They simply shut off one cylinder pillar valve, then breathe off the other one until it is nearly empty and they sense an increasing breathing resistance.

That is when they reach behind them, open the previously closed pillar valve and decant air from the full cylinder to the empty one.

They then shut off the “donor” cylinder again. This decanting process is carried out twice. Then, with 50 bars left in each cylinder (from an initial 200 bar fill), it is time to head back to the surface.

That's how the Navy does it, but how does that help our diver in trouble, struggling to reach behind his back? Easy ­ the thing I hadn't mentioned about those Navy divers is that they wear their twinsets upside down.

Try it yourself ­ it's much easier to reach a valve in the region of your kidneys, and you can get to either valve of a manifolded twinset with either hand, in case one arm is tangled up in netting or otherwise incapaci-tated.

You will need longer hoses for the second-stage and BC direct feed, but most regulators are available with a variety of longer hobotnica-length intermediate hoses, and the same goes for direct feeds.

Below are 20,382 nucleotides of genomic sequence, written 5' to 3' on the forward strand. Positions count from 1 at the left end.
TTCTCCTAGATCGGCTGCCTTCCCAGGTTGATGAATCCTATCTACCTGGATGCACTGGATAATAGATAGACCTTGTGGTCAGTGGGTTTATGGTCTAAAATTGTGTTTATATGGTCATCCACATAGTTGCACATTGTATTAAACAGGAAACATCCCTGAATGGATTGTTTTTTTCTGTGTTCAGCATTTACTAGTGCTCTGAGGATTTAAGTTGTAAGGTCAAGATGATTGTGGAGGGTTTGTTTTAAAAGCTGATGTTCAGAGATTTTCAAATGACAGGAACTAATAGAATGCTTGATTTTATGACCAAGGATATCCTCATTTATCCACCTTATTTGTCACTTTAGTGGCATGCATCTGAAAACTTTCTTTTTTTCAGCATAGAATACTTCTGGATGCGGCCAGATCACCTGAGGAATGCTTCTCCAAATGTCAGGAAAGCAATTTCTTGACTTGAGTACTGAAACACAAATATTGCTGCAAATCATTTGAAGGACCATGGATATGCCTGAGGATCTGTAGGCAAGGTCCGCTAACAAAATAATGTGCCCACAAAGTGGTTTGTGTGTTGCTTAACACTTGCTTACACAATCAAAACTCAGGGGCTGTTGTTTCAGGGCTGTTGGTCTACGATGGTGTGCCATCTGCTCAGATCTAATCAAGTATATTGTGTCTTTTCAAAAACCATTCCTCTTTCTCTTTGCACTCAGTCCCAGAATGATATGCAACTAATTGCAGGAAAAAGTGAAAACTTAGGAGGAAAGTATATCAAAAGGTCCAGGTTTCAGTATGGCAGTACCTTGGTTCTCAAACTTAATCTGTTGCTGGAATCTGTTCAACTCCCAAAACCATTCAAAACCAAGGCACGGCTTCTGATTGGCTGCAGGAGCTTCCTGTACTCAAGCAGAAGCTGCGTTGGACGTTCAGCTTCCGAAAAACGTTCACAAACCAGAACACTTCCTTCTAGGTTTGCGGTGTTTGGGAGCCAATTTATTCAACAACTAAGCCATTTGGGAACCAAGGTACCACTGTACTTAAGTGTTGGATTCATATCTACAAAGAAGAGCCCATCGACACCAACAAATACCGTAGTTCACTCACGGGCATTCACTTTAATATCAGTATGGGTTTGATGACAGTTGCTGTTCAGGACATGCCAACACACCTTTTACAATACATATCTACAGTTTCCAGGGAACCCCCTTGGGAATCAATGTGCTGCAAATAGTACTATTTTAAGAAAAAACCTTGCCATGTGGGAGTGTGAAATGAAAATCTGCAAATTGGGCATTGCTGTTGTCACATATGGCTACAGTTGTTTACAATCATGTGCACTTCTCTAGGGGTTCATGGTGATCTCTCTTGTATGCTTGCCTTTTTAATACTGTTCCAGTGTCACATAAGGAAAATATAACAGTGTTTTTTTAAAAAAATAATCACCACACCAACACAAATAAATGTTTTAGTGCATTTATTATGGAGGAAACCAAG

You need only two long hoses, because a normal hose for a suha obleka direct feed is just right when the system is worn inverted, and contents-gauge hoses will if anything be too long, and need to be clipped to the BC, out of the way.

What of damage to the cylinder valves if you sit down on a hard boat deck? Again, there is a simple solution. Cave-divers fit stainless-steel valve protectors, usually home-made, to their twinsets.

Inverted twin cylinders in position.
Inverted twin cylinders in position

The Stainless Valve Guards shown in the pictures were supplied by Forward Diving Services of Poole, which also offers a range of cylinder twinning bands and any length of hose needed for second-stages and direct-feeds.

The hoses shown here for the Oceanic Omega second-stage and the Apeks Octo Plus that doubles as my octopus are both 106cm long.

Fitting the cylinders to a BC nahrbtnik or wings is simply a matter of turning them upside-down and doing up either the wingnuts or cambands, whichever your system uses.

But (and this is a big “but”), you will have to get into the habit of fitting your regulators before attaching the BC or wings to your cylinders.

The long second-stage and direct-feed hoses pass up the centre of the cylinders to give a normal “over-the-shoulder” orientation, which is difficult to achieve if you have fitted cylinders to BC first.

So that is the set-up: your usual twinset with second-stage directed neatly over the right shoulder, the direct feed over the left, contents gauge(s) clipped to the bottom of the BC and your suit feed hose coming upwards under the right arm to the chest inflator valve.

Put it on, then reach behind you to turn your air on or off without struggling, complete buddy checks and set off for a stretch-free dive. Try it ­ you'll like it.